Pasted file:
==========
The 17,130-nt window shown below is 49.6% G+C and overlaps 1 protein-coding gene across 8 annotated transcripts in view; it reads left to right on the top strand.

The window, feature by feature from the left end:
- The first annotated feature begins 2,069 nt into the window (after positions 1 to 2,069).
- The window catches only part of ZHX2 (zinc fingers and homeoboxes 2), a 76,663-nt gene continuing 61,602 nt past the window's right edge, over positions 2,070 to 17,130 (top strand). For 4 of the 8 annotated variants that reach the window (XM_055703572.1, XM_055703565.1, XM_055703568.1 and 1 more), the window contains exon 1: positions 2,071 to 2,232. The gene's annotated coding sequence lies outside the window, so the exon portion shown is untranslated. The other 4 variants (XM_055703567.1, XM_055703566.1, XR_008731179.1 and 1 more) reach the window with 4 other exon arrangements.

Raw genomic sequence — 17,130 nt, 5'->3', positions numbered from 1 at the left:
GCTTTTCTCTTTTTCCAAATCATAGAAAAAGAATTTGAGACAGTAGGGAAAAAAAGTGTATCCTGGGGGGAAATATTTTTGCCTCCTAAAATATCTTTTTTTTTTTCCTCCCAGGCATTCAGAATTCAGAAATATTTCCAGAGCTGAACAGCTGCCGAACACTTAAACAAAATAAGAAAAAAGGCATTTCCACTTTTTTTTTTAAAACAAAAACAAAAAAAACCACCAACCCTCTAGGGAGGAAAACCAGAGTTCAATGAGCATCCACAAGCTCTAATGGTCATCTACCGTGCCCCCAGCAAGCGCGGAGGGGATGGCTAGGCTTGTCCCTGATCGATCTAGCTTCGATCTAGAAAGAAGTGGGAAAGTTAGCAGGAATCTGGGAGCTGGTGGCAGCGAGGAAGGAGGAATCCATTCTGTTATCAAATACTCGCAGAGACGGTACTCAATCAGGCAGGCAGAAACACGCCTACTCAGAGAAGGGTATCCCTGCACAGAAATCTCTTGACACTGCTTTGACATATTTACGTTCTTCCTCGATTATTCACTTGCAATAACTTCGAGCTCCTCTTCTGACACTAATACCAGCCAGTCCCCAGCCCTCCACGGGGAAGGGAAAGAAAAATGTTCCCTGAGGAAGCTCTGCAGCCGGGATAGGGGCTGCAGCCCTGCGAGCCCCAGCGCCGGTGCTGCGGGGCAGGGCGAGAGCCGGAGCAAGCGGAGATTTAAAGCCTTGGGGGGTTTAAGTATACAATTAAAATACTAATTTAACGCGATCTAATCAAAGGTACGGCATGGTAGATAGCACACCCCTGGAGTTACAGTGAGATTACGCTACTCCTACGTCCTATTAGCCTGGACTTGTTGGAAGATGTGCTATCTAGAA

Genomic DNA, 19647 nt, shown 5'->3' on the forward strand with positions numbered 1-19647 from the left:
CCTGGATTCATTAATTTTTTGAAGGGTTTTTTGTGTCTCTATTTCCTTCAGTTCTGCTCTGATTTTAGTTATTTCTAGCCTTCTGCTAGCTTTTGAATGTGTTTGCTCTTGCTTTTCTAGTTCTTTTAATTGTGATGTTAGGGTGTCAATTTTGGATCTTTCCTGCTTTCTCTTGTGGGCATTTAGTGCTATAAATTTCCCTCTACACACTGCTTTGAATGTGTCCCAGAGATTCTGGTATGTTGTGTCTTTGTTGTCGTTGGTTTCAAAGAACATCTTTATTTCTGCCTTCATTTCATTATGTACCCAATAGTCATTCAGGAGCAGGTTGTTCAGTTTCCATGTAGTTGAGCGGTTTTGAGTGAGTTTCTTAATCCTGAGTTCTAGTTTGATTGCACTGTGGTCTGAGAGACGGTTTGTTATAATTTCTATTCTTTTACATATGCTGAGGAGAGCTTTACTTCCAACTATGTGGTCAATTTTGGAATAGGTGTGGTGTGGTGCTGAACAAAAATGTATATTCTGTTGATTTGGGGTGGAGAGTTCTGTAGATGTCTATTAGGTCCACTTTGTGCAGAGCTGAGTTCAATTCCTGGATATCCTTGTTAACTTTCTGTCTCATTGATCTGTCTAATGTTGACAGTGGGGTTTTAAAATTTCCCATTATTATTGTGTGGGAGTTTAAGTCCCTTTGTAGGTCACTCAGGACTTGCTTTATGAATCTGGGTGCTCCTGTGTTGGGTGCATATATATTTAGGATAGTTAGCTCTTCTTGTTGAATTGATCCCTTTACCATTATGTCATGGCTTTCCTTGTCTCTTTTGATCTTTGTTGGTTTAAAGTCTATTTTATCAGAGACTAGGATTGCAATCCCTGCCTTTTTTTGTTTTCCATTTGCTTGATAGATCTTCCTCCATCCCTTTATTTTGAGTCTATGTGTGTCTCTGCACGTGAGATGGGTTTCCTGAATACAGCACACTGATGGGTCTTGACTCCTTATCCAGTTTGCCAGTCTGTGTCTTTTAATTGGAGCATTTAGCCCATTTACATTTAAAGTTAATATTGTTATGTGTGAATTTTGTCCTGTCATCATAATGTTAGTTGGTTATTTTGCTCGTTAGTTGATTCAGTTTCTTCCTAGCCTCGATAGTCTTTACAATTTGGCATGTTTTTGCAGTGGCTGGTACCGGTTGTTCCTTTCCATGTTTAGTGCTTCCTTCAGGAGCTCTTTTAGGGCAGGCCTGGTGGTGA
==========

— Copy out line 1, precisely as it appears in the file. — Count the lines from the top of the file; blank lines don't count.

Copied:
The 17,130-nt window shown below is 49.6% G+C and overlaps 1 protein-coding gene across 8 annotated transcripts in view; it reads left to right on the top strand.